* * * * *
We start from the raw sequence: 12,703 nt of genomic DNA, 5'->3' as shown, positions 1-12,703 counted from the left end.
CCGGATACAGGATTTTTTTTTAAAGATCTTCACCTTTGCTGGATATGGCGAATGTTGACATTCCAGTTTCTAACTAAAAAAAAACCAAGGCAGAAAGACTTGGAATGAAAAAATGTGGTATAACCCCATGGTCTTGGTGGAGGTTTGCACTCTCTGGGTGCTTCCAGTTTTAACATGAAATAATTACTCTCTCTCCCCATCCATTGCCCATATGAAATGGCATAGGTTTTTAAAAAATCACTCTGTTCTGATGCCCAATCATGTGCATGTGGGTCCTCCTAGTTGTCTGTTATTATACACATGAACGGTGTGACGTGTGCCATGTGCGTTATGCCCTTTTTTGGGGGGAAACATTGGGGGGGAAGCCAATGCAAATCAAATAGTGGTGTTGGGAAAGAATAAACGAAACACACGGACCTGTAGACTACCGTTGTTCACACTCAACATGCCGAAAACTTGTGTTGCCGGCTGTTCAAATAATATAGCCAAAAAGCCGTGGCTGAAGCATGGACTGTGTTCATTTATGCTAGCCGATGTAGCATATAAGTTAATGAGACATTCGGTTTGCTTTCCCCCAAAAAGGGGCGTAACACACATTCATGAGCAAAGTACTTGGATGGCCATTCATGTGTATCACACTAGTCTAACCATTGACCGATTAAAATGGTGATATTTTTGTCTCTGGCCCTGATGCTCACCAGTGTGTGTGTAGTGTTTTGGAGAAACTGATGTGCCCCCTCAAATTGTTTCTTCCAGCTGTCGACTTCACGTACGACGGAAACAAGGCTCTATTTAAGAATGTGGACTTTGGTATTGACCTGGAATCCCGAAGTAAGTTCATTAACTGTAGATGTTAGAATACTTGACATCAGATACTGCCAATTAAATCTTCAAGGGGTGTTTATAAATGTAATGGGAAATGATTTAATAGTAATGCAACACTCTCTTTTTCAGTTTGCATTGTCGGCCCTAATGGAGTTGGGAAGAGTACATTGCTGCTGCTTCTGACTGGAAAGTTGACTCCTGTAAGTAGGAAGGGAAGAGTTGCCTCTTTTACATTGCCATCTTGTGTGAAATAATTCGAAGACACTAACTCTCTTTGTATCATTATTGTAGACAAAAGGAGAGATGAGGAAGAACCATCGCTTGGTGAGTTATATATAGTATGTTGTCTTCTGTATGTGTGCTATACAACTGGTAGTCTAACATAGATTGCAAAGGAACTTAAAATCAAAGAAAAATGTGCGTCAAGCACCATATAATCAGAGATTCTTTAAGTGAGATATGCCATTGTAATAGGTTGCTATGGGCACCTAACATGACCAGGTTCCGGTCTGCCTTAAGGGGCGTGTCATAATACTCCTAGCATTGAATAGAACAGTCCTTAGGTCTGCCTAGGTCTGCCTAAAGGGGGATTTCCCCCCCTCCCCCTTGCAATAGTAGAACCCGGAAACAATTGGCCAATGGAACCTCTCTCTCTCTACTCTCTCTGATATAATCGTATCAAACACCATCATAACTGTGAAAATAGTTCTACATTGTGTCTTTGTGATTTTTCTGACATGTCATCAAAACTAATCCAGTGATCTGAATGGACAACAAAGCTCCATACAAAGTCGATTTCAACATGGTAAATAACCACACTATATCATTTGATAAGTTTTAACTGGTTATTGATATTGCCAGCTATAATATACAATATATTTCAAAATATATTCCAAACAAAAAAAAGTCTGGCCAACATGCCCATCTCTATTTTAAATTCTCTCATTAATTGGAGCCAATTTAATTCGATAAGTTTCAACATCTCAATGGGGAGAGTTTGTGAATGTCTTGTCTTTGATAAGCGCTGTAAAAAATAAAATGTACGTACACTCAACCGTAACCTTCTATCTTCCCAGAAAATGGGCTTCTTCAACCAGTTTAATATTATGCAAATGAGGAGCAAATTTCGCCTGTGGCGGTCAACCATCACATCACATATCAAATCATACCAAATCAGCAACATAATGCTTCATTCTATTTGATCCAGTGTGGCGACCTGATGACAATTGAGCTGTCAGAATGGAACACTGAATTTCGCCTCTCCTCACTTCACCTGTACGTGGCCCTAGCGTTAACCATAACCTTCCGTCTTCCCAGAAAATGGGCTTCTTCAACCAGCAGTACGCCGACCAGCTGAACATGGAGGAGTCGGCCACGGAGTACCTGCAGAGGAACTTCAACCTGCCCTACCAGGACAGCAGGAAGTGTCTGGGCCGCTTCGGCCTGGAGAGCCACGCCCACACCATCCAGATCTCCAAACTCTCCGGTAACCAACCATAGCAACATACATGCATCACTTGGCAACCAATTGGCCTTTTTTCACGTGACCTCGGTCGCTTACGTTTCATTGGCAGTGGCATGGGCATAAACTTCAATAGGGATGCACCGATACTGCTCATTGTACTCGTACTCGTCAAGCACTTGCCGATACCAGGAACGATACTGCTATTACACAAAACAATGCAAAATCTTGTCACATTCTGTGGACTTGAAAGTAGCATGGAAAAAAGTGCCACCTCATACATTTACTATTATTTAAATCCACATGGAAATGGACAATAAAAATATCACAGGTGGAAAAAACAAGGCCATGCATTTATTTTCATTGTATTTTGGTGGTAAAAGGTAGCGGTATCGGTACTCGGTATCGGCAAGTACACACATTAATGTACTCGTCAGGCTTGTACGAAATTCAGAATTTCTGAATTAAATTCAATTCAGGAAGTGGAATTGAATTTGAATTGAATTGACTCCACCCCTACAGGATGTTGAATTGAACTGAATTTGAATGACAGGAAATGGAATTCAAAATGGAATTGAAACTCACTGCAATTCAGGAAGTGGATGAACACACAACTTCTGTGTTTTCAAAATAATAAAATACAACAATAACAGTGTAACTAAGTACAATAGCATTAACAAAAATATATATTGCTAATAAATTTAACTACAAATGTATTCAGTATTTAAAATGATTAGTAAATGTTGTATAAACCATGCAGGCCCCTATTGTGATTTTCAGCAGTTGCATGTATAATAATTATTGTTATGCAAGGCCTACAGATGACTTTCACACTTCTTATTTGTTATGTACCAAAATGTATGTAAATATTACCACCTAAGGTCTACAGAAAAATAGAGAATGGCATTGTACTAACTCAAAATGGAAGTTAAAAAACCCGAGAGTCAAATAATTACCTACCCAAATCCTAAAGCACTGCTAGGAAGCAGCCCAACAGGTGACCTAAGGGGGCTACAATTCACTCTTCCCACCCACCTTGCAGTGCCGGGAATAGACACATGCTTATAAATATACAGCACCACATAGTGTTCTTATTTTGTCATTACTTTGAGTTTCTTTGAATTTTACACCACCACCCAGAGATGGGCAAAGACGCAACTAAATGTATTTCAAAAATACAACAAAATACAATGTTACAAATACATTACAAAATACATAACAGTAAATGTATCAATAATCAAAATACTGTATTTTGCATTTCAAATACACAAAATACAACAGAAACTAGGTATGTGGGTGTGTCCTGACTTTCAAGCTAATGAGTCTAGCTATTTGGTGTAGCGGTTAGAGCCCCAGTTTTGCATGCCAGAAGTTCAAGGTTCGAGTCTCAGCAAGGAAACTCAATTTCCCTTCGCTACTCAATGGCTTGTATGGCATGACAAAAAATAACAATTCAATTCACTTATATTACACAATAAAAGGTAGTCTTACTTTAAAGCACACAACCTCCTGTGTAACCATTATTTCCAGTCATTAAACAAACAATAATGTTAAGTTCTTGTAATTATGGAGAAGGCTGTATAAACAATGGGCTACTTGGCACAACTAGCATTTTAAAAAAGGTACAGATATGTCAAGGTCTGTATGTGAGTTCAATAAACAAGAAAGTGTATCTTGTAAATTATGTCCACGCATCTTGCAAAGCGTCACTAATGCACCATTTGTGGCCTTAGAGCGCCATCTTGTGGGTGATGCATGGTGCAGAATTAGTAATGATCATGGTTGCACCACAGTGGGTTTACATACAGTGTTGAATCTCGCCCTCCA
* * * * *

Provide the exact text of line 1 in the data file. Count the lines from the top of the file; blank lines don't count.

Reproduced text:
We start from the raw sequence: 12,703 nt of genomic DNA, 5'->3' as shown, positions 1-12,703 counted from the left end.